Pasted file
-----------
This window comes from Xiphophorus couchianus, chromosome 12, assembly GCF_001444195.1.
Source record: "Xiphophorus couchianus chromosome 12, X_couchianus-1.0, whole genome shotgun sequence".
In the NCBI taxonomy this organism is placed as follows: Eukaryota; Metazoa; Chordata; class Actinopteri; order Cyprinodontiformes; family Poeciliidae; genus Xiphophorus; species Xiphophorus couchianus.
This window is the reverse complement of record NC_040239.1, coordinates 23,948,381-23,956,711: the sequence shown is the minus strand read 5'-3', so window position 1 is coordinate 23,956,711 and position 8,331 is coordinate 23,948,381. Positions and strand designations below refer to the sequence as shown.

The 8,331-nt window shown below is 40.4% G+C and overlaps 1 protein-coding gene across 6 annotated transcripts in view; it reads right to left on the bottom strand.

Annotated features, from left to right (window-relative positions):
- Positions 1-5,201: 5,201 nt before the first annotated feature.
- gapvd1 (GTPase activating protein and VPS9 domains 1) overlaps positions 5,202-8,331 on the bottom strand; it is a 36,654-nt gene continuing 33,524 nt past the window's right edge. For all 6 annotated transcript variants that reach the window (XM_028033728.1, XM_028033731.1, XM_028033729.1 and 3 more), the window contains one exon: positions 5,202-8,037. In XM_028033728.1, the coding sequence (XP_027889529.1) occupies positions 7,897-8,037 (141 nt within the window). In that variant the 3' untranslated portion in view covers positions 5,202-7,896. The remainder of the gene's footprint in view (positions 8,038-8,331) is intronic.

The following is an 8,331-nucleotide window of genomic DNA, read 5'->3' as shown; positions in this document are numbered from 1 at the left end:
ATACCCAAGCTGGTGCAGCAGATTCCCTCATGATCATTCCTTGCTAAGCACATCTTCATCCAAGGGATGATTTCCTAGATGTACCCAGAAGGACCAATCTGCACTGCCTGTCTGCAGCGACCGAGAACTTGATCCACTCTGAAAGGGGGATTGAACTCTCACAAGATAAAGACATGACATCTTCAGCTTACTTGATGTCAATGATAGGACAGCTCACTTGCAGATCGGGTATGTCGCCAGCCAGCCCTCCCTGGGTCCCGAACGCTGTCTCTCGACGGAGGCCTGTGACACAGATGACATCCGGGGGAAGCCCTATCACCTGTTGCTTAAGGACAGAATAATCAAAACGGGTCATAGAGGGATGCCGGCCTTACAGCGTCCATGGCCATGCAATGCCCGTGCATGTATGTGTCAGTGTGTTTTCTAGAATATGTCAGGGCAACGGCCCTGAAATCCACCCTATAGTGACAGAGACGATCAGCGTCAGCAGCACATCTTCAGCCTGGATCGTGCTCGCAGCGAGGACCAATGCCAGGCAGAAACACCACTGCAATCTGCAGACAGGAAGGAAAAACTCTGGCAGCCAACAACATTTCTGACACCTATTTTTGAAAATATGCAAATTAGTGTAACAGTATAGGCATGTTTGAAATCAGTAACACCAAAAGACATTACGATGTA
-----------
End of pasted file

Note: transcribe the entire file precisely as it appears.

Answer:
This window comes from Xiphophorus couchianus, chromosome 12, assembly GCF_001444195.1.
Source record: "Xiphophorus couchianus chromosome 12, X_couchianus-1.0, whole genome shotgun sequence".
In the NCBI taxonomy this organism is placed as follows: Eukaryota; Metazoa; Chordata; class Actinopteri; order Cyprinodontiformes; family Poeciliidae; genus Xiphophorus; species Xiphophorus couchianus.
This window is the reverse complement of record NC_040239.1, coordinates 23,948,381-23,956,711: the sequence shown is the minus strand read 5'-3', so window position 1 is coordinate 23,956,711 and position 8,331 is coordinate 23,948,381. Positions and strand designations below refer to the sequence as shown.

The 8,331-nt window shown below is 40.4% G+C and overlaps 1 protein-coding gene across 6 annotated transcripts in view; it reads right to left on the bottom strand.

Annotated features, from left to right (window-relative positions):
- Positions 1-5,201: 5,201 nt before the first annotated feature.
- gapvd1 (GTPase activating protein and VPS9 domains 1) overlaps positions 5,202-8,331 on the bottom strand; it is a 36,654-nt gene continuing 33,524 nt past the window's right edge. For all 6 annotated transcript variants that reach the window (XM_028033728.1, XM_028033731.1, XM_028033729.1 and 3 more), the window contains one exon: positions 5,202-8,037. In XM_028033728.1, the coding sequence (XP_027889529.1) occupies positions 7,897-8,037 (141 nt within the window). In that variant the 3' untranslated portion in view covers positions 5,202-7,896. The remainder of the gene's footprint in view (positions 8,038-8,331) is intronic.

The following is an 8,331-nucleotide window of genomic DNA, read 5'->3' as shown; positions in this document are numbered from 1 at the left end:
ATACCCAAGCTGGTGCAGCAGATTCCCTCATGATCATTCCTTGCTAAGCACATCTTCATCCAAGGGATGATTTCCTAGATGTACCCAGAAGGACCAATCTGCACTGCCTGTCTGCAGCGACCGAGAACTTGATCCACTCTGAAAGGGGGATTGAACTCTCACAAGATAAAGACATGACATCTTCAGCTTACTTGATGTCAATGATAGGACAGCTCACTTGCAGATCGGGTATGTCGCCAGCCAGCCCTCCCTGGGTCCCGAACGCTGTCTCTCGACGGAGGCCTGTGACACAGATGACATCCGGGGGAAGCCCTATCACCTGTTGCTTAAGGACAGAATAATCAAAACGGGTCATAGAGGGATGCCGGCCTTACAGCGTCCATGGCCATGCAATGCCCGTGCATGTATGTGTCAGTGTGTTTTCTAGAATATGTCAGGGCAACGGCCCTGAAATCCACCCTATAGTGACAGAGACGATCAGCGTCAGCAGCACATCTTCAGCCTGGATCGTGCTCGCAGCGAGGACCAATGCCAGGCAGAAACACCACTGCAATCTGCAGACAGGAAGGAAAAACTCTGGCAGCCAACAACATTTCTGACACCTATTTTTGAAAATATGCAAATTAGTGTAACAGTATAGGCATGTTTGAAATCAGTAACACCAAAAGACATTACGATGTA